Since my imagination seems to be in a bit of a dry patch when it comes to blogging these days, I decided to explore the wonderful world of reruns. The hope is to recycle some of my original posts that may have escaped general notice the first time around. Luckily (?), plenty of the Internet paid absolutely no attention to me for quite some time, so I’ve got a bumper crop of possibilities at my personal website. But my ongoing trip down blog-memory lane is not what this post is about. As often happens, my exploration in one direction led me some place unexpected.
Reading my first attempts at blogging reminded me of some wisdom I picked up somewhere, way back when, before I had a website (you know, a couple of years ago). Like most good advice, it was simple: the wise one said that all bloggers need to make a habit of reading their old posts and correcting/updating them as needed.
The wise one was right. I know this because, to date, I have completely and utterly failed to take the wise one’s advice. And my oldest posts reflect that. If you, like me, have gotten into the habit of publishing one of these things and then pretty much forgetting about it, then you, like me, might be surprised by what you find in the dustier corners of your archives.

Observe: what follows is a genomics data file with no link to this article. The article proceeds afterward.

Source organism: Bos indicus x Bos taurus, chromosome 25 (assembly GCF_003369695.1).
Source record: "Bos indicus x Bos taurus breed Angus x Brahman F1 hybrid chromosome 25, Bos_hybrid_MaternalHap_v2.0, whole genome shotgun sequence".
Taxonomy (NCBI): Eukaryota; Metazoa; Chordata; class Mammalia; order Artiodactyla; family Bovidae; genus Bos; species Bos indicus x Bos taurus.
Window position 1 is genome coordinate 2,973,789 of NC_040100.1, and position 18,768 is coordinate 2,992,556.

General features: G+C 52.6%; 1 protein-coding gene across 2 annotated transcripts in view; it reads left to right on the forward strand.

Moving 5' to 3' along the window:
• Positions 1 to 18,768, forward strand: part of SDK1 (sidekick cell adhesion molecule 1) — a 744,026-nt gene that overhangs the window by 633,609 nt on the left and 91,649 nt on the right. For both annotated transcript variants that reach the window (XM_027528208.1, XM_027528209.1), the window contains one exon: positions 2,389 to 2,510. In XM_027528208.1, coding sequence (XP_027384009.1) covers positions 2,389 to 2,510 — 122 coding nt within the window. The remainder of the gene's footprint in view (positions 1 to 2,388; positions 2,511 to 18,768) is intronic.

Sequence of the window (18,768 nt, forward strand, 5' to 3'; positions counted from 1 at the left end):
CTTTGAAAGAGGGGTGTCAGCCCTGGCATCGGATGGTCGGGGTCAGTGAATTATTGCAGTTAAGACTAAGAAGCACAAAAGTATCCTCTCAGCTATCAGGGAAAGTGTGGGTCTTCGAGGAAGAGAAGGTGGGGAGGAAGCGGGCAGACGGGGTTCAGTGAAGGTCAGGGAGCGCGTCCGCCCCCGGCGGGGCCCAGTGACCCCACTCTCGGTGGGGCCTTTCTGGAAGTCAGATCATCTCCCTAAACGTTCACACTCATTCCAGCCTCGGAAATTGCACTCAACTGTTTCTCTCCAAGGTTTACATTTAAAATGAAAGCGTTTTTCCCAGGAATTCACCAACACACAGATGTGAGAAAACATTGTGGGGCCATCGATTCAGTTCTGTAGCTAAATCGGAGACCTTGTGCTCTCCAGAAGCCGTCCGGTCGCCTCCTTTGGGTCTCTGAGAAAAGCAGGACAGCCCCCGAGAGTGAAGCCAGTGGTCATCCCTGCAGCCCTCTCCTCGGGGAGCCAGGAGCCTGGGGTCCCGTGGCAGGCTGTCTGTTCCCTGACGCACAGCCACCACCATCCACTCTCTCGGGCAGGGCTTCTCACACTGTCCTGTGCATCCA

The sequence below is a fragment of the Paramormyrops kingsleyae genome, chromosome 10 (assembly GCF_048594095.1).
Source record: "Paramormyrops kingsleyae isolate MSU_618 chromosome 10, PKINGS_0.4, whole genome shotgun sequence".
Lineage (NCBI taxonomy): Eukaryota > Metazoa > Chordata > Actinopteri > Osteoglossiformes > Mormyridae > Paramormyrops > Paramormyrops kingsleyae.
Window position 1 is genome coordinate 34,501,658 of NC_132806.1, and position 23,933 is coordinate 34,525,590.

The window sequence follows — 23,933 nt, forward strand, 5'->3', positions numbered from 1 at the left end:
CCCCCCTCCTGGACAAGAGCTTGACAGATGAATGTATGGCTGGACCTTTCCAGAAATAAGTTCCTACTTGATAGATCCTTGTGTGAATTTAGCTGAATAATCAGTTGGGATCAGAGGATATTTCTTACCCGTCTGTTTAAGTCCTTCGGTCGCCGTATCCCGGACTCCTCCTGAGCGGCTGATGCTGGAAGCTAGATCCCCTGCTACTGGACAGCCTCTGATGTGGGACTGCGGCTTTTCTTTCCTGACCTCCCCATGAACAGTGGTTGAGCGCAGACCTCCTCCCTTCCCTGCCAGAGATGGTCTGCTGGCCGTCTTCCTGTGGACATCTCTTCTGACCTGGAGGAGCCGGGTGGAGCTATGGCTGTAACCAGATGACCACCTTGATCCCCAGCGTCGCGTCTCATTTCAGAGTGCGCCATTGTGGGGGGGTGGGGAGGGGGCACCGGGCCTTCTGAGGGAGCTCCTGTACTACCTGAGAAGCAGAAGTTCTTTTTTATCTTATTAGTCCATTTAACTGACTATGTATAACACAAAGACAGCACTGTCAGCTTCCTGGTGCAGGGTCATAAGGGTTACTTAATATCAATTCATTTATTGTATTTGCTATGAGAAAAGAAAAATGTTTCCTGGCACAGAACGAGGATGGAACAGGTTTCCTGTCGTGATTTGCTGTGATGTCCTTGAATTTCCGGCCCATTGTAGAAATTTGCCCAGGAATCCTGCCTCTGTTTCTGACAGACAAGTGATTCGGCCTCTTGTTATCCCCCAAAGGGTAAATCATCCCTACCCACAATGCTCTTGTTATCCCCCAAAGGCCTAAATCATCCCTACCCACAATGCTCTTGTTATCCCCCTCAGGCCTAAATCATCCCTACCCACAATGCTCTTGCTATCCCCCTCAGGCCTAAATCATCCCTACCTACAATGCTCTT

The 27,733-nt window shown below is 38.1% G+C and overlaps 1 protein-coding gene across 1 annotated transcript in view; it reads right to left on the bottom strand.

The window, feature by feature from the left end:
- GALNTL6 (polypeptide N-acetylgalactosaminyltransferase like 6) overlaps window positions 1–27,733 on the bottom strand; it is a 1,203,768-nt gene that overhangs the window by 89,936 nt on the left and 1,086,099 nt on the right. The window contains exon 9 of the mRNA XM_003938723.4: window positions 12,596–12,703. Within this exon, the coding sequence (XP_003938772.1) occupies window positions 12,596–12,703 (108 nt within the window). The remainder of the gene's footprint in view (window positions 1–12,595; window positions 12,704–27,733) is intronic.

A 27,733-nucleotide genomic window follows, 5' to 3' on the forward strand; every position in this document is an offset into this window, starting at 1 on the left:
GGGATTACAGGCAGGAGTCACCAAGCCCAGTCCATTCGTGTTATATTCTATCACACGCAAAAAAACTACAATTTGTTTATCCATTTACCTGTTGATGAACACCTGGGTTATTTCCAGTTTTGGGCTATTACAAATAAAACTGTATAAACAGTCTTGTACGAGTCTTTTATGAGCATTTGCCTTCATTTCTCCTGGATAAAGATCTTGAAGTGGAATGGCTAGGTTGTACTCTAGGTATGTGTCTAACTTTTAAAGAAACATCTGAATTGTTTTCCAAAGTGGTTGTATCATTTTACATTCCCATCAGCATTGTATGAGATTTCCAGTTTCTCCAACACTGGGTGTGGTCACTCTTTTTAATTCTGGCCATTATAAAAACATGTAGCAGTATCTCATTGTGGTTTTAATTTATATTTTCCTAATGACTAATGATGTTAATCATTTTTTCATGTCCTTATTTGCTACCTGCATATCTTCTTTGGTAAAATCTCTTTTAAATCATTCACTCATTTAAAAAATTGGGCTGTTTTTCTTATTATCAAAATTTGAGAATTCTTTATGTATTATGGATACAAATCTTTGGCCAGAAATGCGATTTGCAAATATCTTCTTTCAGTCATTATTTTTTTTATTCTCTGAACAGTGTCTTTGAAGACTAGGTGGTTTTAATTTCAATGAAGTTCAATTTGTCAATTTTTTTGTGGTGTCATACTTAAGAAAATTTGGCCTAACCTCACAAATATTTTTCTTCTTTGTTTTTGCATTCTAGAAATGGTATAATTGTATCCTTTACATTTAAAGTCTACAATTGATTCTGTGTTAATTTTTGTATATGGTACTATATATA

It’s sometimes feels like a different person wrote them.
At first, I thought to share some of my choicest new-blogger gems here. But then it occurred to me that I would just be highlighting what is essentially mediocre writing worsened by bad editing. It occurred to me that might not be the wisest course of action for a freelance writer and editor to take. Though, if you hurry, you can still probably catch lots of the typos and bad grammar I haven’t gotten to yet. I am, after all, still the same procrastinating person I was before. And there are quite a few of those old posts. This process is definitely going to take some time.
But it’s proving beneficial on two fronts: I’m not only hiding my shame, I’m also discovering the various ways my writing has improved. (Yes, I like to think what you’re currently reading represents an improvement.) The biggest example of my writer-ly maturation has been seeing how my voice has matured.
So go back and read your primal blog posts, you might be glad you did. At the very least, you’ll probably catch a few of the typos you missed.